ROCKVILLE, Md.—Here at the crossroads of Mannakee Street and College Drive in the suburbs of the nation’s capital, woke intersectionalism came to die.
Outside the headquarters of Montgomery County Public Schools, a cleric at a local Ethiopian Orthodox church stood in a white turban, gold-colored robe, and church insignia. Like Seyouman Getahun was in an interfaith crowd of about 1,000 parents, students, and community members. The crowd of largely “brown and black” people, as equity warriors so often colorize minorities, rallied for the right of parents to opt children out of age-inappropriate sex education in local public schools.
Co-organized by a new group called Coalition of Virtue, these parents are the “intersectional” answer to the Woke Army. The Woke Army are the leftist activists who exploit “black, indigenous, people of color” (BIPOC) to put children in the crosshairs of the “rainbow mafia” in K-12 schools. These parents who defy their stereotypes are the Woke Army’s worst nightmare.
Hundreds of Ethiopian Orthodox Christians from an estimated 40 local churches, including Getahun’s, rallied beside Muslim immigrant families from a dozen mosques and other area community members. Their ranks included a Filipino-Puerto Rican-American Christian dad and a Peruvian-American Catholic mother.
All were here to protest the refusal of the local school board, all affiliated at some point with Democratic Party politics, to allow parents to opt their kids out of sex ed that includes an introduction to homosexual behavior and gender identities that contradict one’s natural sex.
“This hill is where the democrats have chosen [to] die. Bizarre. Totally bizarre,” said a Twitter user.
From Rockville to Glendale, Calif., where Armenian American parents oppose school board indoctrination, a new “intersectional” rejection of wokeism includes voters up for grabs by Republican politicians and efforts like No Labels, which may advocate for a third-party presidential candidate in 2024.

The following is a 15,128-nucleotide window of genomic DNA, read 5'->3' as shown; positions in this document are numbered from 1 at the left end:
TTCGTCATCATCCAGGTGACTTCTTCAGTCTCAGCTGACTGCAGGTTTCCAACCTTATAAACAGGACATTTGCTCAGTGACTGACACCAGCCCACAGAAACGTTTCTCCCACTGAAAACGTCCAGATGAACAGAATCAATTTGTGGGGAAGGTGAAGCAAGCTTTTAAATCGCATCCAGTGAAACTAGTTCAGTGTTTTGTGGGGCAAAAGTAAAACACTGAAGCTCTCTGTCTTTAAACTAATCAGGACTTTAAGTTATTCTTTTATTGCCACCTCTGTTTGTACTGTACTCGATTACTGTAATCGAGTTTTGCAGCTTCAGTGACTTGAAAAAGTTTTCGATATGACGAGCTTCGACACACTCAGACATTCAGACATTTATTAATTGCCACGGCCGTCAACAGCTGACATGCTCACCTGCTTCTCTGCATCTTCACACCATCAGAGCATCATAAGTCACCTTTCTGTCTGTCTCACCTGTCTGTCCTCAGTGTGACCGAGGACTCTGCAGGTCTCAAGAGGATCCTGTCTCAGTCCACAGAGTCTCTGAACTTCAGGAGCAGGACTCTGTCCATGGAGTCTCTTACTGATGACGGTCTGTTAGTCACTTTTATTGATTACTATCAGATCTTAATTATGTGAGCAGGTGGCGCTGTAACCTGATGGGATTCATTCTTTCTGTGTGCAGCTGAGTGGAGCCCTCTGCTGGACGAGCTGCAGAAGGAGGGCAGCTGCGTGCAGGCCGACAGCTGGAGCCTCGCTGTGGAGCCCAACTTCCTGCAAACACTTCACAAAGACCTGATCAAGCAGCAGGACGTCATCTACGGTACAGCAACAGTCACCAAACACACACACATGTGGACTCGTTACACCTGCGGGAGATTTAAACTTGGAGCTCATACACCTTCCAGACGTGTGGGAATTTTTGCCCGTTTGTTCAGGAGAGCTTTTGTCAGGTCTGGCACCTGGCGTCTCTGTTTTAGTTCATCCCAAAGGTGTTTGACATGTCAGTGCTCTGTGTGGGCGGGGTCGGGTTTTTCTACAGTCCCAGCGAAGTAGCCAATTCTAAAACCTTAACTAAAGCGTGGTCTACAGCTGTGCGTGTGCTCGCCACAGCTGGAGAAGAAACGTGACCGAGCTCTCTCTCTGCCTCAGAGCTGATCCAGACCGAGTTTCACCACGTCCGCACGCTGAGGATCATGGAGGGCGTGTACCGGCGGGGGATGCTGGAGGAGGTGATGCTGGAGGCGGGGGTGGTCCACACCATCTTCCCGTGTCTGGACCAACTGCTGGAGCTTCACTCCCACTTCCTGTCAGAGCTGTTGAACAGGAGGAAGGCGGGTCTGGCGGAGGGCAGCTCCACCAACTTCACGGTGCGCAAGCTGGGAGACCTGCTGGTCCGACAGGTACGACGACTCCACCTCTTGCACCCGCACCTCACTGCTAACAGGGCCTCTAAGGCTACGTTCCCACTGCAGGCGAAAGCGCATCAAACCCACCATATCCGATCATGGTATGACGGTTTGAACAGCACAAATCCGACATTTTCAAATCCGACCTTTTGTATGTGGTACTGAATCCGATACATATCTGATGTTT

“Vote them out!” the Rockville crowd chanted, packed shoulder to shoulder.
The protestors’ demands were simple enough: “Protect families’ rights!” “What do we want? Opt out! When do we want it? Now!” “We want freedom! We want rights!”
Across the parking lot, about a dozen all-white leftist activists stood, chatting with each other. They looked awkward and out of place, with rainbow umbrellas over their heads but no rain yet and soap bubbles from a party machine streaming by.
Later, inside for public comments at a school board meeting, local activist Laura Stewart complained about a video I had posted from a protest of Muslim parents early last month. She objected that it “was retweeted by Elon Musk,” the owner of Twitter.
In video testimony, Stewart omitted a critical detail from her resume: she has been an officer and leader in the Montgomery County Women’s Democratic Club. She has also been vice president of advocacy for the Montgomery County Council of Parent-Teacher Associations and just received the “National PTA Lifetime Achievement Award” from the local council.
The rallying parents are mostly new American citizens. Their lifetime achievement is immigration, acculturation, employment, and parenthood in a new nation where they enjoyed no legacy, no property, no bank account, and no “privilege,” except the inherited grit to navigate a new society with a new language and culture.
If you can believe it, the night before this rally filled with immigrants, the Montgomery County Women’s Democratic Club issued a statement with a newly formed group, “Coalition for Inclusive Schools” that Stewart now leads. It condemned “outside influences” seeking to opt-out children from age-inappropriate sex ed.